• “There was a doctor in the village, a local doctor for the village and he said that one of the soldiers would die. ‘He will get an injection to die.‘ He really said that inn front of me. I got up in the morning, my mother had already made the tea, I gave it to the soldiers and I fed the boy with a spoon. He was shouting: ‘Mother!’ So I served all with the tea and I said: ‘Doctor, the boy is alive and he calls his mother again.’ ‘No way, he died,’ the doctor said. ‘No, he lives again.’ The doctor took his bag, a box with the medicine and said: ’I will give him another injection to make his heart beating again.’ The boy was alive and the doctor ordered to send him with the first transport. He went to Rovno, because in there was war raging in Dubno, even the ground was on fire.”

  • “During the battle of Dukla, my cousin was wounded and blood was streaming from his lungs. His two uncles had seen him. Later on, they were looking for him at the cemetery, they thought he died… The Russians had taken him down to Caucasus to a hospital where he spent several months. There was no mail at the time. He returned home after six months when the war was still on. Once in the evening he went with other cousin to visit someone and a Bandera group came. Bandera groups were coming often, for example in winter, they would come to our yard riding horses… The Ukrainians didn’t want to enter the army, they stayed in the woods. They still wanted an independent state. So there were two armed Banderas and two more at a visit at one of the Czech residents and my cousins came there. Bandera groups took everything, hogs, cows, clothes and everything. The Czechs did what they wanted so they were still alive. The Russians came to the house and wanted everybody with a gun to come out. The Banderas said: ‘Go there, you are Czechs, they won’t kill you.’ They came to the corner of the house and the rockets came out, everybody stood frozen. The Russians didn’t know if they are Czechs or the Bandera fighters. The two fighters started running into the woods, there was a gunfight and both my cousins were shot dead, the cousin who came from the hospital… the whole village had greeted him with great joy and then he was dead in a minute. One of the fighters died the other run into the woods, but he also died, eventually, they buried him, but they had to say it was an old granny. The granny left the village. The Russians would otherwise have sent them to Siberia, if they had known it was their son. So this is how my cousins died.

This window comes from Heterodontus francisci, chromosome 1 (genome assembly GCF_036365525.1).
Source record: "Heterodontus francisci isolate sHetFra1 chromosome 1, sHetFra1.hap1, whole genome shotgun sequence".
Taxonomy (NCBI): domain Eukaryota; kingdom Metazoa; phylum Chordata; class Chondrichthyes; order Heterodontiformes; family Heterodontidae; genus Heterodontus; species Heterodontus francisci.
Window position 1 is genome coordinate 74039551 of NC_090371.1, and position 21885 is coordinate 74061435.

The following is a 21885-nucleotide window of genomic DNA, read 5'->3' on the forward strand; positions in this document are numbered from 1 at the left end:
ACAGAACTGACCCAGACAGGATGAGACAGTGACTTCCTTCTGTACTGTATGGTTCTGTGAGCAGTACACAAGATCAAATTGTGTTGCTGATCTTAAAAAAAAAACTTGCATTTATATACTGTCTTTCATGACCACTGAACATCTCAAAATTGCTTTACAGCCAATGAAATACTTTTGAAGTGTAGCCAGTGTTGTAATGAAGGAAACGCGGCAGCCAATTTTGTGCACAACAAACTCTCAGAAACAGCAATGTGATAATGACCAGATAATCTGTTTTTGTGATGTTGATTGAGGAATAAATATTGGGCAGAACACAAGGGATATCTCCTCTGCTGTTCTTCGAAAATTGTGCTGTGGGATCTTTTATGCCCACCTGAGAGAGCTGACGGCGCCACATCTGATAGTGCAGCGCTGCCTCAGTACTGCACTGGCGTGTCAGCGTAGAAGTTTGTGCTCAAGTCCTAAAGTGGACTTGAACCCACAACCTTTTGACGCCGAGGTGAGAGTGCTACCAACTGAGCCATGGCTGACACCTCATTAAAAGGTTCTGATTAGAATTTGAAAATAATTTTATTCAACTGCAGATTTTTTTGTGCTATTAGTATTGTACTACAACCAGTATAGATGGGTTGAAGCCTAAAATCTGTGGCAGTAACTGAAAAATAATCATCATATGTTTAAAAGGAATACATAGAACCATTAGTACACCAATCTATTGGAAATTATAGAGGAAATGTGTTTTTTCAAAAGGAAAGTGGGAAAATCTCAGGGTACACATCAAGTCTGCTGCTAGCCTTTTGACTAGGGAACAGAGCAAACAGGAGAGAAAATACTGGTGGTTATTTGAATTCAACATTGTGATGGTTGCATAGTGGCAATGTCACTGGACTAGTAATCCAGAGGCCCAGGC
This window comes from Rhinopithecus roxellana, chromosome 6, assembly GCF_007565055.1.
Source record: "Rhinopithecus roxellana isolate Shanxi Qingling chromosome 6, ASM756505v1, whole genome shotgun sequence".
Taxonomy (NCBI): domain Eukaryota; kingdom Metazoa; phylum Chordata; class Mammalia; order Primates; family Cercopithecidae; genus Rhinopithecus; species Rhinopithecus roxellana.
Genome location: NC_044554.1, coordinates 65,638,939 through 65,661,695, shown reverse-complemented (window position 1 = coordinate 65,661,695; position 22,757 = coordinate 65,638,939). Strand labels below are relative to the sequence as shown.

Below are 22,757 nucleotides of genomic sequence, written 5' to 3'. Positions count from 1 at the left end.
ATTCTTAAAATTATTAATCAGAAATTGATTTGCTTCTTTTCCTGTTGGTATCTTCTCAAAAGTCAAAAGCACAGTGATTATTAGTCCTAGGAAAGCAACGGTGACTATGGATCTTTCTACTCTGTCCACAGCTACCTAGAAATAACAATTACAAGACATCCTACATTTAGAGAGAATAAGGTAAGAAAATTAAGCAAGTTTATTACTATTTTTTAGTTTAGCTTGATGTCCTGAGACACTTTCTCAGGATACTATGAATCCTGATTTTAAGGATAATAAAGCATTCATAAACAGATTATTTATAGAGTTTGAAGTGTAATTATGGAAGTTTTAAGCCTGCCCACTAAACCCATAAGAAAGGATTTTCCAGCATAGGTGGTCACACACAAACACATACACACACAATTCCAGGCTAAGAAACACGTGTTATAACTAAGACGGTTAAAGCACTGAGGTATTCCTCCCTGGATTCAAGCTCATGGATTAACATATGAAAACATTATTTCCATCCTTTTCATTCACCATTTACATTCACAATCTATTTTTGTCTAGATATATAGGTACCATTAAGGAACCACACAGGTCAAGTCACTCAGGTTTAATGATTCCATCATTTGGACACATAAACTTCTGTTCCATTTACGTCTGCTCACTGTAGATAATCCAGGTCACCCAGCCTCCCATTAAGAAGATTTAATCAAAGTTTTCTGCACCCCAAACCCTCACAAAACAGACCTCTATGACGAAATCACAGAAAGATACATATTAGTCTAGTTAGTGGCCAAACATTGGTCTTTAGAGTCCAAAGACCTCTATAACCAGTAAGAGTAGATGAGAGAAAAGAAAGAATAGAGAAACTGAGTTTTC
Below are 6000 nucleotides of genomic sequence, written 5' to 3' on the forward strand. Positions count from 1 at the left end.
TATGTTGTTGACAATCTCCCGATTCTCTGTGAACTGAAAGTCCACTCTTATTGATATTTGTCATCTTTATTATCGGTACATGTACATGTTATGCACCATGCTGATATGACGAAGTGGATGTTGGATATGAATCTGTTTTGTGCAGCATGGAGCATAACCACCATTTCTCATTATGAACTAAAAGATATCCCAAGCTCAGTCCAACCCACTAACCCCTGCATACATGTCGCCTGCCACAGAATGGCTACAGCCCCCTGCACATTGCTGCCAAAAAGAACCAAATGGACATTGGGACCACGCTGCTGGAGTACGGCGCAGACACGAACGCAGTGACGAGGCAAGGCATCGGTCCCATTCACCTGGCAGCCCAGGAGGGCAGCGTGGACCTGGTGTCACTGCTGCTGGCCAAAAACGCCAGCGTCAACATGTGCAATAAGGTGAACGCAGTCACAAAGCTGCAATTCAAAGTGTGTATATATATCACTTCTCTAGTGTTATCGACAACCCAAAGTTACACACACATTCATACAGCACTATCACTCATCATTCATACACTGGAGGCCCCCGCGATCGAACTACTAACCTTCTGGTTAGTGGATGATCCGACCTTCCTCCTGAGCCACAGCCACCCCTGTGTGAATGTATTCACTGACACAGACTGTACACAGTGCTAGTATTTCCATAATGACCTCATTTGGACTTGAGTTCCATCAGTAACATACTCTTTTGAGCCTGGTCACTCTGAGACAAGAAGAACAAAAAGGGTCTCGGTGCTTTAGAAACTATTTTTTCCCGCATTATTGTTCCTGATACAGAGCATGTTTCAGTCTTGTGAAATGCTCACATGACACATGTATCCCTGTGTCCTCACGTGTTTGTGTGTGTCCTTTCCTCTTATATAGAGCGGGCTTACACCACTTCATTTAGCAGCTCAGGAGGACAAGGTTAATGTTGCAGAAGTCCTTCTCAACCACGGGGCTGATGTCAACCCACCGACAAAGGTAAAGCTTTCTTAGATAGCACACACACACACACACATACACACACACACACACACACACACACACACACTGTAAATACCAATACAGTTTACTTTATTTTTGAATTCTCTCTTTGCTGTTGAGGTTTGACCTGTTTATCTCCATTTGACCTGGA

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    Žatec, 24.09.2005

    (audio)
    duration: 39:01
    media recorded in project Stories of 20th Century
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“I wish for peace and for the nation to prosper, for people not stealing and killing each other. And foremost I wish for no more wars.”

Historical photo
Historical photo

Berková Olga was born on 1st July 1924 in Hradiště na Volyni, Ostrožec district. Young Olga worked at the farm and also nursing wounded soldiers. She witnessed the burning of the Czech village Malín. She speaks not only about the events of the war but also about her experience with the Russian, Ukrainian and German soldiers passing through her village. In April 1947 she moved to Czechoslovakia. She lived with her husband (a veteran from Dukla) first in Horšovský Týn, and then in Žatec. In 1981, they visited Olga’s native Hradiště na Volyni.